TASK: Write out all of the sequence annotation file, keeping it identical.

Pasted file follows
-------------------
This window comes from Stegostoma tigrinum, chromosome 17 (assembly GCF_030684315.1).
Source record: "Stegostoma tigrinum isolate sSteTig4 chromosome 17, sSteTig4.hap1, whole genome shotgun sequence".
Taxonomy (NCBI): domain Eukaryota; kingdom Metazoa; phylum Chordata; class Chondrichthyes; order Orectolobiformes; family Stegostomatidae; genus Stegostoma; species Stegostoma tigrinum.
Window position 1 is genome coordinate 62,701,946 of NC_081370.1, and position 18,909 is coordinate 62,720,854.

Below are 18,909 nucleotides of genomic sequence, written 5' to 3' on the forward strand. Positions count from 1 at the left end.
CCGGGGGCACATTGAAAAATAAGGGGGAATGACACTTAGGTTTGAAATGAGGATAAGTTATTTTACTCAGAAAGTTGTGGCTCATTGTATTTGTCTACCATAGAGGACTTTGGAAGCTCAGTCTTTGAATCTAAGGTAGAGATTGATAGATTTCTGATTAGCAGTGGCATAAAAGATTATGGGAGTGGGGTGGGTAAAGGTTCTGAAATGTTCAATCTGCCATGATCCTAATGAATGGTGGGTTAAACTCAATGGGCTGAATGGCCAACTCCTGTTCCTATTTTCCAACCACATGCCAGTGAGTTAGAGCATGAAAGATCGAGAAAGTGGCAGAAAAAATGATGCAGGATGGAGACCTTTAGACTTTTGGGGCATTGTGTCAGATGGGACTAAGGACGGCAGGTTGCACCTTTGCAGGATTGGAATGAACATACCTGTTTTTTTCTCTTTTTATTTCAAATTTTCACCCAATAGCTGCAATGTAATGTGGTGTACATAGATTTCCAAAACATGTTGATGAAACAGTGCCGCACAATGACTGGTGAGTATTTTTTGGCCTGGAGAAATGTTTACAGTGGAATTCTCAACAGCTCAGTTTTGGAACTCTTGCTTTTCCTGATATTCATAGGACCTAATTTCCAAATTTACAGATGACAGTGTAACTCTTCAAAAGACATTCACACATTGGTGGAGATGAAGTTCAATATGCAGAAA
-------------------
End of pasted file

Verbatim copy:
This window comes from Stegostoma tigrinum, chromosome 17 (assembly GCF_030684315.1).
Source record: "Stegostoma tigrinum isolate sSteTig4 chromosome 17, sSteTig4.hap1, whole genome shotgun sequence".
Taxonomy (NCBI): domain Eukaryota; kingdom Metazoa; phylum Chordata; class Chondrichthyes; order Orectolobiformes; family Stegostomatidae; genus Stegostoma; species Stegostoma tigrinum.
Window position 1 is genome coordinate 62,701,946 of NC_081370.1, and position 18,909 is coordinate 62,720,854.

Below are 18,909 nucleotides of genomic sequence, written 5' to 3' on the forward strand. Positions count from 1 at the left end.
CCGGGGGCACATTGAAAAATAAGGGGGAATGACACTTAGGTTTGAAATGAGGATAAGTTATTTTACTCAGAAAGTTGTGGCTCATTGTATTTGTCTACCATAGAGGACTTTGGAAGCTCAGTCTTTGAATCTAAGGTAGAGATTGATAGATTTCTGATTAGCAGTGGCATAAAAGATTATGGGAGTGGGGTGGGTAAAGGTTCTGAAATGTTCAATCTGCCATGATCCTAATGAATGGTGGGTTAAACTCAATGGGCTGAATGGCCAACTCCTGTTCCTATTTTCCAACCACATGCCAGTGAGTTAGAGCATGAAAGATCGAGAAAGTGGCAGAAAAAATGATGCAGGATGGAGACCTTTAGACTTTTGGGGCATTGTGTCAGATGGGACTAAGGACGGCAGGTTGCACCTTTGCAGGATTGGAATGAACATACCTGTTTTTTTCTCTTTTTATTTCAAATTTTCACCCAATAGCTGCAATGTAATGTGGTGTACATAGATTTCCAAAACATGTTGATGAAACAGTGCCGCACAATGACTGGTGAGTATTTTTTGGCCTGGAGAAATGTTTACAGTGGAATTCTCAACAGCTCAGTTTTGGAACTCTTGCTTTTCCTGATATTCATAGGACCTAATTTCCAAATTTACAGATGACAGTGTAACTCTTCAAAAGACATTCACACATTGGTGGAGATGAAGTTCAATATGCAGAAA